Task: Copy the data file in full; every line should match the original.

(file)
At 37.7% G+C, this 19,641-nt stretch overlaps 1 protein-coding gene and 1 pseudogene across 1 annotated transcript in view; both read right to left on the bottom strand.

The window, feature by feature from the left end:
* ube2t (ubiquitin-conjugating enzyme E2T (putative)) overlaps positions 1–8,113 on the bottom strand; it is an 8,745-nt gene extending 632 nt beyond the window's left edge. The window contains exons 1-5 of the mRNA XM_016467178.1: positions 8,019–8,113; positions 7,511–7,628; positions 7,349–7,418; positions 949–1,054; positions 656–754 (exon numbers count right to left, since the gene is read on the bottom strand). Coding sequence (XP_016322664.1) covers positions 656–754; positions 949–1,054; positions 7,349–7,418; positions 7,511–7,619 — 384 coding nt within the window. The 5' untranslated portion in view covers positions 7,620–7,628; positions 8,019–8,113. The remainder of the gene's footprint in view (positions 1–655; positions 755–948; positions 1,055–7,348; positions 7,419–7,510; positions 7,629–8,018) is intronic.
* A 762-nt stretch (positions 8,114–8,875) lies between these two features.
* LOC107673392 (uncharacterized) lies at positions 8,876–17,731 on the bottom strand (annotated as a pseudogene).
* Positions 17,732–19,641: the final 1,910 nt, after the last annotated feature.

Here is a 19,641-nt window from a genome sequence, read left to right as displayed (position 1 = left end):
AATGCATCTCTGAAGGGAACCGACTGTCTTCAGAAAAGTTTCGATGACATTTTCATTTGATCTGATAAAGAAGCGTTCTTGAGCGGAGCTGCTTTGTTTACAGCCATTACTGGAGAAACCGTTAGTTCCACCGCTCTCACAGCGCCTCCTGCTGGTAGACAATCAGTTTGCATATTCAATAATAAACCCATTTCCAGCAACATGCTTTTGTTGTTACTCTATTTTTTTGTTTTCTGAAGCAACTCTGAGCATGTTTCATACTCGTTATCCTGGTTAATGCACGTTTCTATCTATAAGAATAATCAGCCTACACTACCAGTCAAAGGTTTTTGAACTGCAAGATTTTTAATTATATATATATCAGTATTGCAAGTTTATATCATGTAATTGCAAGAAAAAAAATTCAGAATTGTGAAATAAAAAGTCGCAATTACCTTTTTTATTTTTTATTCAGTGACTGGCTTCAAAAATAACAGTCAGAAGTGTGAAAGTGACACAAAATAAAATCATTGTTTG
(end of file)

At 37.7% G+C, this 19,641-nt stretch overlaps 1 protein-coding gene and 1 pseudogene across 1 annotated transcript in view; both read right to left on the bottom strand.

The window, feature by feature from the left end:
* ube2t (ubiquitin-conjugating enzyme E2T (putative)) overlaps positions 1–8,113 on the bottom strand; it is an 8,745-nt gene extending 632 nt beyond the window's left edge. The window contains exons 1-5 of the mRNA XM_016467178.1: positions 8,019–8,113; positions 7,511–7,628; positions 7,349–7,418; positions 949–1,054; positions 656–754 (exon numbers count right to left, since the gene is read on the bottom strand). Coding sequence (XP_016322664.1) covers positions 656–754; positions 949–1,054; positions 7,349–7,418; positions 7,511–7,619 — 384 coding nt within the window. The 5' untranslated portion in view covers positions 7,620–7,628; positions 8,019–8,113. The remainder of the gene's footprint in view (positions 1–655; positions 755–948; positions 1,055–7,348; positions 7,419–7,510; positions 7,629–8,018) is intronic.
* A 762-nt stretch (positions 8,114–8,875) lies between these two features.
* LOC107673392 (uncharacterized) lies at positions 8,876–17,731 on the bottom strand (annotated as a pseudogene).
* Positions 17,732–19,641: the final 1,910 nt, after the last annotated feature.

Here is a 19,641-nt window from a genome sequence, read left to right as displayed (position 1 = left end):
AATGCATCTCTGAAGGGAACCGACTGTCTTCAGAAAAGTTTCGATGACATTTTCATTTGATCTGATAAAGAAGCGTTCTTGAGCGGAGCTGCTTTGTTTACAGCCATTACTGGAGAAACCGTTAGTTCCACCGCTCTCACAGCGCCTCCTGCTGGTAGACAATCAGTTTGCATATTCAATAATAAACCCATTTCCAGCAACATGCTTTTGTTGTTACTCTATTTTTTTGTTTTCTGAAGCAACTCTGAGCATGTTTCATACTCGTTATCCTGGTTAATGCACGTTTCTATCTATAAGAATAATCAGCCTACACTACCAGTCAAAGGTTTTTGAACTGCAAGATTTTTAATTATATATATATCAGTATTGCAAGTTTATATCATGTAATTGCAAGAAAAAAAATTCAGAATTGTGAAATAAAAAGTCGCAATTACCTTTTTTATTTTTTATTCAGTGACTGGCTTCAAAAATAACAGTCAGAAGTGTGAAAGTGACACAAAATAAAATCATTGTTTG